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Friday, June 22

The Weekly Shtikle - Chukas (Korach, really)

Today, 9 Teves, is the yahrtzeit of my sister-in-law, Batsheva Yeres. The shtikle is dedicated le'iluy nishmasah, Batsheva Blima, a"h bas HaRav Moshe Yosef HaLevi, ybl"t.

On this occasion, I am choosing to do something somewhat unconventional – jump back to last week's parsha for a thought that I feel is most apropos for the day.

When Korach and his entourage meet their demise, the pasuk (16:33) recounts that he and his closest cohorts went down alive, were covered by the earth and vanished from the midst of the congregation. The last phrase of this pasuk seems superfluous and is the subject of discussion amongst many commentaries. Certainly, given what the Torah has just described, they vanished from the rest of the nation. What are the words vayovedu mitoch hakahal adding?

Ibn Ezra comments very briefly that since their children met the same fate, (with the obvious exclusion of Korach himself,) they disappeared completely without leaving any progeny to carry on their name.

Ramban, in addition to quoting Ibn Ezra, adds that the pasuk is speaking of the spontaneity of the events and that in such a brief moment, no one was even aware of the whereabouts of these men since they were instantly swallowed up in the earth.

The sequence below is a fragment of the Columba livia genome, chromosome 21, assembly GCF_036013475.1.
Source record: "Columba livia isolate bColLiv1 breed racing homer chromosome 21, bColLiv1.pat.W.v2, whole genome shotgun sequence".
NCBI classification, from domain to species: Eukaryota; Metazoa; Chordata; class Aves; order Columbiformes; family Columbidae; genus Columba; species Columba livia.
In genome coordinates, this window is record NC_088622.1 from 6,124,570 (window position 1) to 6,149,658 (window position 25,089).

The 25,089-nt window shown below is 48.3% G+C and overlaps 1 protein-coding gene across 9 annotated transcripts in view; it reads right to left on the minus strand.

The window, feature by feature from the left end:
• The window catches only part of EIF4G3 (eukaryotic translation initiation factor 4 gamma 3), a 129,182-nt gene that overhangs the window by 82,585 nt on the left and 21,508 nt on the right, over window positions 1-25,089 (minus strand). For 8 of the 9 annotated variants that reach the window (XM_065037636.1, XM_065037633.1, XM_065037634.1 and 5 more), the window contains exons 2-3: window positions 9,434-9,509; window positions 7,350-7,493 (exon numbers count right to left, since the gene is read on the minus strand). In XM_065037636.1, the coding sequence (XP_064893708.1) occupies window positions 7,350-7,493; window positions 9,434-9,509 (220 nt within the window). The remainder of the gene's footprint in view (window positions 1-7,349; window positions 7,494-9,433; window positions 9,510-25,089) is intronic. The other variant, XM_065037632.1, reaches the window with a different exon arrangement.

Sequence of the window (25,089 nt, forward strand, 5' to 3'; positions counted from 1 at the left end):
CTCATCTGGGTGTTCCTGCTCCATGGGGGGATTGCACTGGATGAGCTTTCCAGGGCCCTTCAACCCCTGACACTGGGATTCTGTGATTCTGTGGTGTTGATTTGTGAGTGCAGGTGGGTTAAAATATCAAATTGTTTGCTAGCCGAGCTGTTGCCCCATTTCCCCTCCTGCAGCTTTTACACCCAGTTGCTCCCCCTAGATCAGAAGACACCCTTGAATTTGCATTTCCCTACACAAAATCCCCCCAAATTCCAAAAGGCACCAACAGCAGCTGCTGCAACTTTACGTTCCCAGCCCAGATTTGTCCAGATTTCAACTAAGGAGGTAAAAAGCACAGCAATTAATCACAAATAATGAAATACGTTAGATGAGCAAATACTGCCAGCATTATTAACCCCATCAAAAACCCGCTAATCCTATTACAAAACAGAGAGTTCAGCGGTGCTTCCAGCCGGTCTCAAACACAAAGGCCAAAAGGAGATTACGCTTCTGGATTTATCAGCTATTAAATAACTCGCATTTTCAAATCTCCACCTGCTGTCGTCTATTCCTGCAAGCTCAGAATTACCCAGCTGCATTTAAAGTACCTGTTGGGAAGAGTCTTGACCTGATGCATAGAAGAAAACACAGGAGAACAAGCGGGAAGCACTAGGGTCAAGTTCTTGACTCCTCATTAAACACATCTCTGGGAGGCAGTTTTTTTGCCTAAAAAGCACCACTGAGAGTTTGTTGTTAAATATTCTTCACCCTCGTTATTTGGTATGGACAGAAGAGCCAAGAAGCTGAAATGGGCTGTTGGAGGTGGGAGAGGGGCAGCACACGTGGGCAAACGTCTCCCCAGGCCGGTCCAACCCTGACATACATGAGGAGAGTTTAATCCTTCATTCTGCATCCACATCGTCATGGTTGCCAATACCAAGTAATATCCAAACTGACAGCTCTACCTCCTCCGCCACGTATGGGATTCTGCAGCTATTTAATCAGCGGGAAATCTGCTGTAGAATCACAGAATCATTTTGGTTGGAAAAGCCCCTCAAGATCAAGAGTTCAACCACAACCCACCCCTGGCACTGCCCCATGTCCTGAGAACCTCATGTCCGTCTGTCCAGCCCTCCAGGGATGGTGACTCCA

Netziv, in Haamek Davar, goes into just a little more detail to focus on the consequence of this reality being recorded in the Torah. When someone passes away and is buried per the way of the world, although they are no longer with us, there is significance in knowing exactly where they are. It allows the living to maintain some connection to the deceased, such that those individuals are no longer alive, still would not be considered to have vanished from our midst. This was not the case with Korach's men who were swallowed by the earth. Even though the general location of this event is known, these individuals do not have their own marked graves to allow for this physical connection. This fate is certainly worth noting, in addition to simple facts of what transpired.

I would add to Netziv's thought that the burial place might indeed help to maintain a connection to the deceased in somewhat of a physical sense. But there are other ways to maintain that connection in a more spiritual sense through all of the virtues and the good deeds that the deceased had managed to bring to this world while they were still among the living. If we continue to be inspired by their deeds and accomplishments and incorporate them into our own lives, we are further able to feel as though they are still besoch hakahal.

Have a good Shabbos.

Eliezer Bulka

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